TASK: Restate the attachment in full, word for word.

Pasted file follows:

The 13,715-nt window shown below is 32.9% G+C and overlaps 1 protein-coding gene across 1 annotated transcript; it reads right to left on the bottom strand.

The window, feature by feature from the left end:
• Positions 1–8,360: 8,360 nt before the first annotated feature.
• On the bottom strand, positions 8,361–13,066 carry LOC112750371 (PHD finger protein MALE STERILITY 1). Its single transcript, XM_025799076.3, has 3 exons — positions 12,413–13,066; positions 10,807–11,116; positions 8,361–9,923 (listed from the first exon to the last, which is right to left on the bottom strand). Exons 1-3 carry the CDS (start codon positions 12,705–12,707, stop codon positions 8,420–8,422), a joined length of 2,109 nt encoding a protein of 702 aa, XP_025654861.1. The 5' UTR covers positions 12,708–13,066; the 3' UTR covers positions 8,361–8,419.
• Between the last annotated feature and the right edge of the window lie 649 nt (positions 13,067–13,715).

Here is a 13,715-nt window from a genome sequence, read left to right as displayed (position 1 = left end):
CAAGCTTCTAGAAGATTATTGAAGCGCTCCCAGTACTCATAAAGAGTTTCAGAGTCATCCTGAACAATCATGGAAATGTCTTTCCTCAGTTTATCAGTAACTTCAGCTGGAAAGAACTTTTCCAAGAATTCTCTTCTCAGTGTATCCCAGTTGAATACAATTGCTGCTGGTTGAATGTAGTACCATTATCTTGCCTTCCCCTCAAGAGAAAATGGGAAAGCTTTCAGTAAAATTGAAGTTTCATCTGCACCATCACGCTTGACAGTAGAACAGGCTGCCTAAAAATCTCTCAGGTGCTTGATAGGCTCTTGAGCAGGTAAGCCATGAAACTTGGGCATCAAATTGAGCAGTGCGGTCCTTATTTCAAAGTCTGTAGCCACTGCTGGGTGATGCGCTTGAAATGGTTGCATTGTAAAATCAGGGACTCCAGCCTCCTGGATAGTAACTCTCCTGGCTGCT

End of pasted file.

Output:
The 13,715-nt window shown below is 32.9% G+C and overlaps 1 protein-coding gene across 1 annotated transcript; it reads right to left on the bottom strand.

The window, feature by feature from the left end:
• Positions 1–8,360: 8,360 nt before the first annotated feature.
• On the bottom strand, positions 8,361–13,066 carry LOC112750371 (PHD finger protein MALE STERILITY 1). Its single transcript, XM_025799076.3, has 3 exons — positions 12,413–13,066; positions 10,807–11,116; positions 8,361–9,923 (listed from the first exon to the last, which is right to left on the bottom strand). Exons 1-3 carry the CDS (start codon positions 12,705–12,707, stop codon positions 8,420–8,422), a joined length of 2,109 nt encoding a protein of 702 aa, XP_025654861.1. The 5' UTR covers positions 12,708–13,066; the 3' UTR covers positions 8,361–8,419.
• Between the last annotated feature and the right edge of the window lie 649 nt (positions 13,067–13,715).

Here is a 13,715-nt window from a genome sequence, read left to right as displayed (position 1 = left end):
CAAGCTTCTAGAAGATTATTGAAGCGCTCCCAGTACTCATAAAGAGTTTCAGAGTCATCCTGAACAATCATGGAAATGTCTTTCCTCAGTTTATCAGTAACTTCAGCTGGAAAGAACTTTTCCAAGAATTCTCTTCTCAGTGTATCCCAGTTGAATACAATTGCTGCTGGTTGAATGTAGTACCATTATCTTGCCTTCCCCTCAAGAGAAAATGGGAAAGCTTTCAGTAAAATTGAAGTTTCATCTGCACCATCACGCTTGACAGTAGAACAGGCTGCCTAAAAATCTCTCAGGTGCTTGATAGGCTCTTGAGCAGGTAAGCCATGAAACTTGGGCATCAAATTGAGCAGTGCGGTCCTTATTTCAAAGTCTGTAGCCACTGCTGGGTGATGCGCTTGAAATGGTTGCATTGTAAAATCAGGGACTCCAGCCTCCTGGATAGTAACTCTCCTGGCTGCT